Arduino Hello World: Easily Understand How to do it Yourself! Find out How to Create the Hello World code, and Find out Exactly How and Why it works. It looks Simple but there's a lot going on Under The Hood!

Arduino Hello World: Making your Arduino output those words will give you confidence in using any Arduino and allows you to see how easy it is to begin using any Arduino board.

arduino hello world thumbnail

Arduino Hello World: Components

Creating the Arduino Hello World example only requires the following items:
  • An Arduino Uno Board (More information here: Arduino Uno),
  • A USB cable - to attach the Arduino to a PC,
  • The Arduino IDE running on the PC.
The Arduino Hello World example is one of the simplest programs you can write, made simpler by the fact that it uses the serial link that is normally used to program the board.

Arduino Hello World: Programming

Arduino boards are unique in that all Arduino's are shipped with a pre-programmed microcontroller that lets you communicate via the PC. This USB serial link allows the PC to send data to the Arduino so that you can program it with your program (written in C/C++).

For the Hello World example you will simply use this serial link to:
  1. First program the Arduino,
  2. Then use the same serial link to get data back to the PC from the Arduino.
Essentially, after a reset the Arduino waits for a signal from the PC that programming is going to start. When it gets the signal (a bit of serial data), it takes subsequent serial data, using it to program the Flash memory. After this, at the end of serial data, it starts your program.

Note that The Arduino chip will always wait a bit after a reset (its waiting for the serial signal to start programming) but after a few seconds it starts your program. You won't notice this delay in normal use so after each reset (or power down/up) your program will start.

The important point is that the serial link that was used to program your Arduino is now freed up to use in your program! This is how the Aduino "Hello World" output will be created.

Arduino Hello World: Setup for Arduino Uno

The Arduino IDE can program many different types of Arduino so to ensure the IDE is talking to an Arduino Uno, use the menu to select "Arduino Uno":

    Menu > Tools > Board: > Arduino AVR Boards >Arduino Uno

arduino hello world board selection

The Arduino interface will now update to show that the Arduino Uno board is now in use.

hello world arduino uno selected

Hover the mouse over the tools menu (as above) to see that the text in the Tools menu has changed to "Board: Arduino Uno". You can also see that Arduino Uno is in use from the text at the bottom right of the IDE.

Arduino Hello World: Select port

In order for the PC to communicate with the Arduino Uno, a virtual Serial RS232 port must be used. PC's used to have a physical serial I/O port on a 9-pin d-type for serial communication, but without this hardware the serial link is emulated in a USB port.

There could be multiple serial links in a system so you need to select the one that is attached to your Arduino Uno. Here that port is labelled COM4 - your port could have a different number.

The word COM is short for communication so it is serial communications port 4.

hello world select serial communications port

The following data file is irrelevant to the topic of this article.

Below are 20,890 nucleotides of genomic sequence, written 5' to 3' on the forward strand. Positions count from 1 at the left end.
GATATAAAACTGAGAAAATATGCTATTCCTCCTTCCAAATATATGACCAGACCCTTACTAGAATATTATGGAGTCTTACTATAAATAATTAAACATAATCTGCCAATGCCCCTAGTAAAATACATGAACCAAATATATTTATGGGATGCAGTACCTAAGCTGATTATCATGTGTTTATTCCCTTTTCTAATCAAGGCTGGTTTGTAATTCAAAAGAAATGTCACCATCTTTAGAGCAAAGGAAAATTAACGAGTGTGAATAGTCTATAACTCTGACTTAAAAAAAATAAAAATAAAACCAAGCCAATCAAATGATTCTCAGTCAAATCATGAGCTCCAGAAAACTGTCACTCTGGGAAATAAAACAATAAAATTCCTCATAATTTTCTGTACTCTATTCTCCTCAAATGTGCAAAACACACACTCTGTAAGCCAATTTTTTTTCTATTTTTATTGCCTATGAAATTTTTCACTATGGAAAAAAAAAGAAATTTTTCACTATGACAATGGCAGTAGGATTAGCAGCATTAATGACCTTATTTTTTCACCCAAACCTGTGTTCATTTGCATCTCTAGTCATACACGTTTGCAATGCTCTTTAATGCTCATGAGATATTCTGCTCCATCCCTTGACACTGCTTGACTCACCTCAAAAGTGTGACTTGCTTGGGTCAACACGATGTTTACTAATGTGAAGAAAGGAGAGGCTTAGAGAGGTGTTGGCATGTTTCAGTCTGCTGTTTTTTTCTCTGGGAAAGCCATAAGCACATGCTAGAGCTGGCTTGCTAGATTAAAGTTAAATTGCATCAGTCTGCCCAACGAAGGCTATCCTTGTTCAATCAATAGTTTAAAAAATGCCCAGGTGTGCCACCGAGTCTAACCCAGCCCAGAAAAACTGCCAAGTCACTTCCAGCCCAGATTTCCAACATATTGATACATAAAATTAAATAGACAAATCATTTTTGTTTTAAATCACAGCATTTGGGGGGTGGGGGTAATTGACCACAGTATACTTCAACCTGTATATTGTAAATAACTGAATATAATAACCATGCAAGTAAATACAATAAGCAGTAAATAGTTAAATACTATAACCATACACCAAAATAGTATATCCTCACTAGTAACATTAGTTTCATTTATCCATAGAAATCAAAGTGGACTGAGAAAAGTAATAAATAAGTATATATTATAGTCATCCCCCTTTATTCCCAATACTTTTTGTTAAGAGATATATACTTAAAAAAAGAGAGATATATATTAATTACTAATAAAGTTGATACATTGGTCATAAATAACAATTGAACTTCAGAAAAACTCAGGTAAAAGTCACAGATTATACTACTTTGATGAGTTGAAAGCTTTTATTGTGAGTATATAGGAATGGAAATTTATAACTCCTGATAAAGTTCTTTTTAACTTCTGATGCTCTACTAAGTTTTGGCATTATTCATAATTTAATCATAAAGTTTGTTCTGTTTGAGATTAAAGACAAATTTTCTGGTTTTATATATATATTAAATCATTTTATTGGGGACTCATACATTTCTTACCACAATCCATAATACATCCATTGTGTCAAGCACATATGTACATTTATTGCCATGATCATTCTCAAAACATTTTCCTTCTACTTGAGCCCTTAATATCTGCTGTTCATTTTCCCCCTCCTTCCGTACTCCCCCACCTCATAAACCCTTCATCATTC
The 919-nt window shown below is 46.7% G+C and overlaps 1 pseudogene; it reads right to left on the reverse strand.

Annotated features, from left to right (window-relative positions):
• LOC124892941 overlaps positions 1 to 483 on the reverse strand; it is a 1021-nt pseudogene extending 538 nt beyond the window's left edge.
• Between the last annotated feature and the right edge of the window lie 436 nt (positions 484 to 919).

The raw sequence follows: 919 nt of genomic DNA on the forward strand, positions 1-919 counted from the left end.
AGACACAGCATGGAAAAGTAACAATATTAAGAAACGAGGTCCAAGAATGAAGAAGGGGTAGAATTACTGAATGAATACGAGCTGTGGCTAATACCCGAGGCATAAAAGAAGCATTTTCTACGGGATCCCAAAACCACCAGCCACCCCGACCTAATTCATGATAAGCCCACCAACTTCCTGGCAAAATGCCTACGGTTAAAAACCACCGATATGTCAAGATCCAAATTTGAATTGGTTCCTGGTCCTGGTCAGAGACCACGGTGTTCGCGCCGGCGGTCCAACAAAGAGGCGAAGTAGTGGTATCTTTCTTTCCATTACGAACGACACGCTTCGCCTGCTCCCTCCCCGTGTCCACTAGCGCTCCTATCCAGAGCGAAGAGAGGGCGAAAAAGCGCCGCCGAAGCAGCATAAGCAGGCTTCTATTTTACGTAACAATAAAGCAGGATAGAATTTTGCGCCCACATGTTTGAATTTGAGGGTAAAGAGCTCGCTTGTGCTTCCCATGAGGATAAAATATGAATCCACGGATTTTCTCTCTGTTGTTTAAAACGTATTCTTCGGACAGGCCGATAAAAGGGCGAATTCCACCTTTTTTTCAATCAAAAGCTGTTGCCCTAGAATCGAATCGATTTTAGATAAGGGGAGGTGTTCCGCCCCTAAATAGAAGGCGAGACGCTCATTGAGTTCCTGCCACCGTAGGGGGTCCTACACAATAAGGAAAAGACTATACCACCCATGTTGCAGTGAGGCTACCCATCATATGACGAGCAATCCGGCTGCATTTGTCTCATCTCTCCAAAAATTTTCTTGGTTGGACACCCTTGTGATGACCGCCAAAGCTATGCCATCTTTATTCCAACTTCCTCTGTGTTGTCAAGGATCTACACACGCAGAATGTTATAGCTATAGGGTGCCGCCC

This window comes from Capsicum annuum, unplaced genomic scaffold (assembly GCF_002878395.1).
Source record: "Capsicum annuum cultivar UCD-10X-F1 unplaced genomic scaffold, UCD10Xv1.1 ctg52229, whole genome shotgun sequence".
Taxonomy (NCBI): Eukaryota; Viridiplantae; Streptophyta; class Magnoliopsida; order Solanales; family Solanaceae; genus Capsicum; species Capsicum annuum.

Select the Arduino Uno port (here COM4) to continue.

Arduino Hello World: Example Sketch

There are two parts to an Arduino program or two functions setup() and loop(). Setup() is usually used to initialise components in your system e.g objects associated with external hardware e.g. an accelerometer ADXL345 etc.

loop() is the function that is repeated so you would check the accelerometer for changes every time round the loop.

For the Arduino Hello World example we only need to output the text once, so the code is placed into the setup() function while the loop() function is left empty.

void setup (void) {

   Serial.println("Hello World");

void loop(void) {

Note the code:


is an initialisation code the applies the method "begin" to the Class object Serial and informs the underlying hardware (microcontoller) that the serial interface will be operating at 9600 baud (bits per second).

Note this baud rate must be matched in the Arduino IDE otherwise gibberish will be printed. Fortunately the default IDE setting is 9600Baud.

Arduino Hello World: Type the sketch into the IDE

Now copy and paste (or type) the above program into the Arduino IDE.

How this looks in the Arduino IDE 2.0.4

arduino hello world

Arduino Hello World: Program the Sketch.

Push the programming button (top left arrow pointing right - it will turn yellow):
arduino hello world compiled uploaded

The lower status screen labelled "Output" shows you the output of the compiler (effectively it shows what is happening under the hood).

You can see a report of the amount of program storage space used (here 4%) and amount of SRAM (variable memory space) used (here 9%). This useful to see how much memory you have left to play with when you are developing your code.

You also get dynamic messages showing the state of compilation:
  • "Done Compiling" - The process of turning C/C++ code into hex bytes for your specific microcontroller chip.
  • "Done uploading" - The process of loading the hex bytes into the microcontroller.
TIP: If you are quick you will see the LEDs on the Arduino board flashing as the code is uploaded.

Arduino Hello World: Serial output

Finally push the top right button (magnifier and dots) to pull up the "Serial monitor" or use the menu:

    Menu > Tools > Serial Monitor

The new Arduino IDE incorporates the serial output into the same window (previous versions of the Arduino IDE pulled up a new window):

hello world serial output

You can now see the final output - this is the Arduino "hello world" text which has been sent back over the serial link from the Arduino Uno to the PC.


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